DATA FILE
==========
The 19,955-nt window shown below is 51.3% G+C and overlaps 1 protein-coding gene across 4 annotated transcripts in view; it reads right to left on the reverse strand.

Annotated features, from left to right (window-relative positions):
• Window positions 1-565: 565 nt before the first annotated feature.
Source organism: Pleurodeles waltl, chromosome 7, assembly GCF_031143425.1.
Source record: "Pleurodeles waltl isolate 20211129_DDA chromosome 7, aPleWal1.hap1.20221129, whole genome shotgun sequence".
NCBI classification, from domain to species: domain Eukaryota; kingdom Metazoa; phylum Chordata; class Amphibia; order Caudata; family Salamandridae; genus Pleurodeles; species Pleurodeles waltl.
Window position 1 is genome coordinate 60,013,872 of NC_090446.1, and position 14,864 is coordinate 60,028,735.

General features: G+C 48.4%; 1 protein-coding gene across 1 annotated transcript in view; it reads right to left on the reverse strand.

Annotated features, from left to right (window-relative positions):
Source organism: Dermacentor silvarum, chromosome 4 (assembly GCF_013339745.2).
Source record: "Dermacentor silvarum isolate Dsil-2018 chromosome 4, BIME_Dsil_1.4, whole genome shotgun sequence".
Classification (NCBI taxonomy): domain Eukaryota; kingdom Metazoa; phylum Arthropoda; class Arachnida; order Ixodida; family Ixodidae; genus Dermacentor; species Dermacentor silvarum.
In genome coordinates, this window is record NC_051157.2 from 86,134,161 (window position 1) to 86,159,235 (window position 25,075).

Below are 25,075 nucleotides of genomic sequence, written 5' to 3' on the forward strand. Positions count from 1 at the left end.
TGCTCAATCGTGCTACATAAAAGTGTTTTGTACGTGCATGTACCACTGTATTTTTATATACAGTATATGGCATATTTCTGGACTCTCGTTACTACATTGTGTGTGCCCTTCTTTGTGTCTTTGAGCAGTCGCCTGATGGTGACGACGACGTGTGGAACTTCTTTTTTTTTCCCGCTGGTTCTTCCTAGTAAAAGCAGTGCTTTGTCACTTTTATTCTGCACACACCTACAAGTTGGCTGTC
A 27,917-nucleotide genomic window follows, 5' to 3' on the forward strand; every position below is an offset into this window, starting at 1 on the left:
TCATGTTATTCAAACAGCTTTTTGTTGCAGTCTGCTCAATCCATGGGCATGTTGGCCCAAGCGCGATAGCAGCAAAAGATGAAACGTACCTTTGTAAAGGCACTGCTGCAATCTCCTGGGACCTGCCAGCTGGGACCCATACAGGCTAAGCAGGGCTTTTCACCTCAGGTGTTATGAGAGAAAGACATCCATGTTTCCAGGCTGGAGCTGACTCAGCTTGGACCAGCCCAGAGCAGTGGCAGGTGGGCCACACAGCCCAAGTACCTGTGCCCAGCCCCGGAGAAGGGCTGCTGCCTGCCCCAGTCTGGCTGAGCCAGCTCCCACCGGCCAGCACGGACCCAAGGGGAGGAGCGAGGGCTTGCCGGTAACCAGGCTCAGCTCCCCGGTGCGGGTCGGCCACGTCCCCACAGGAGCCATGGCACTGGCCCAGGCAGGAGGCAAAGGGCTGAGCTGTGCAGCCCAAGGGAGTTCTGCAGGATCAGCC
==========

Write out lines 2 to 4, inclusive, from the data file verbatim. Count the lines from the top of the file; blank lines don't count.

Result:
Annotated features, from left to right (window-relative positions):
• Window positions 1-565: 565 nt before the first annotated feature.
Source organism: Pleurodeles waltl, chromosome 7, assembly GCF_031143425.1.